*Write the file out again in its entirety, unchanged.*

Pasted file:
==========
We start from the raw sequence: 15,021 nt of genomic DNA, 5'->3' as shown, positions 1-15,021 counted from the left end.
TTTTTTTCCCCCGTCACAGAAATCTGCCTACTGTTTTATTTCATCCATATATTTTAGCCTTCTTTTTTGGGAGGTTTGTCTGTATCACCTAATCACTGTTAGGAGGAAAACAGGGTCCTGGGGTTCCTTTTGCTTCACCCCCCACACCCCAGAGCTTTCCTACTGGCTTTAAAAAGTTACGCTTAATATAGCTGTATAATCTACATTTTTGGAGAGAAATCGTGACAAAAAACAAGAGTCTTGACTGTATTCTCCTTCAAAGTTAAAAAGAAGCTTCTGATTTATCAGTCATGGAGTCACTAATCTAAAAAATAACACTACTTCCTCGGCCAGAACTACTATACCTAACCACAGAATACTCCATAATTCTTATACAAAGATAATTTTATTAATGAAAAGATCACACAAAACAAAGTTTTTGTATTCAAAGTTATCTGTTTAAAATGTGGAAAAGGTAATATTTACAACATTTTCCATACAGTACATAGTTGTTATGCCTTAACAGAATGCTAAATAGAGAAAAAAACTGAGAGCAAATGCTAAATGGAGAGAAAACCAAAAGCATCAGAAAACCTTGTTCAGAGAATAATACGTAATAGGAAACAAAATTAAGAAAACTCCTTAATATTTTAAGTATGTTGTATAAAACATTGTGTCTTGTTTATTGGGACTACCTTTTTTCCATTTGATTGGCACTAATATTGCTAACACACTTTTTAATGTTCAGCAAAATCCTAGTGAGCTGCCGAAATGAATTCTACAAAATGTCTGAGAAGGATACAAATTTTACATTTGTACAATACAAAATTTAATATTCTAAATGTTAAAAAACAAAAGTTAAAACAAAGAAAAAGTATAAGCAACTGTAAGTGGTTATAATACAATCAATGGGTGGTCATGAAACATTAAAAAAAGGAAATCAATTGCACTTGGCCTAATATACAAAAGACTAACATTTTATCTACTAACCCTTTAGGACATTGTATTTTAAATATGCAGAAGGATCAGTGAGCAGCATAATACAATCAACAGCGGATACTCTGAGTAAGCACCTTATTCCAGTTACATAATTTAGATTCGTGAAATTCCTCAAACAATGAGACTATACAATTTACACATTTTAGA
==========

We start from the raw sequence: 15,021 nt of genomic DNA, 5'->3' as shown, positions 1-15,021 counted from the left end.
TTTTTTTCCCCCGTCACAGAAATCTGCCTACTGTTTTATTTCATCCATATATTTTAGCCTTCTTTTTTGGGAGGTTTGTCTGTATCACCTAATCACTGTTAGGAGGAAAACAGGGTCCTGGGGTTCCTTTTGCTTCACCCCCCACACCCCAGAGCTTTCCTACTGGCTTTAAAAAGTTACGCTTAATATAGCTGTATAATCTACATTTTTGGAGAGAAATCGTGACAAAAAACAAGAGTCTTGACTGTATTCTCCTTCAAAGTTAAAAAGAAGCTTCTGATTTATCAGTCATGGAGTCACTAATCTAAAAAATAACACTACTTCCTCGGCCAGAACTACTATACCTAACCACAGAATACTCCATAATTCTTATACAAAGATAATTTTATTAATGAAAAGATCACACAAAACAAAGTTTTTGTATTCAAAGTTATCTGTTTAAAATGTGGAAAAGGTAATATTTACAACATTTTCCATACAGTACATAGTTGTTATGCCTTAACAGAATGCTAAATAGAGAAAAAAACTGAGAGCAAATGCTAAATGGAGAGAAAACCAAAAGCATCAGAAAACCTTGTTCAGAGAATAATACGTAATAGGAAACAAAATTAAGAAAACTCCTTAATATTTTAAGTATGTTGTATAAAACATTGTGTCTTGTTTATTGGGACTACCTTTTTTCCATTTGATTGGCACTAATATTGCTAACACACTTTTTAATGTTCAGCAAAATCCTAGTGAGCTGCCGAAATGAATTCTACAAAATGTCTGAGAAGGATACAAATTTTACATTTGTACAATACAAAATTTAATATTCTAAATGTTAAAAAACAAAAGTTAAAACAAAGAAAAAGTATAAGCAACTGTAAGTGGTTATAATACAATCAATGGGTGGTCATGAAACATTAAAAAAAGGAAATCAATTGCACTTGGCCTAATATACAAAAGACTAACATTTTATCTACTAACCCTTTAGGACATTGTATTTTAAATATGCAGAAGGATCAGTGAGCAGCATAATACAATCAACAGCGGATACTCTGAGTAAGCACCTTATTCCAGTTACATAATTTAGATTCGTGAAATTCCTCAAACAATGAGACTATACAATTTACACATTTTAGA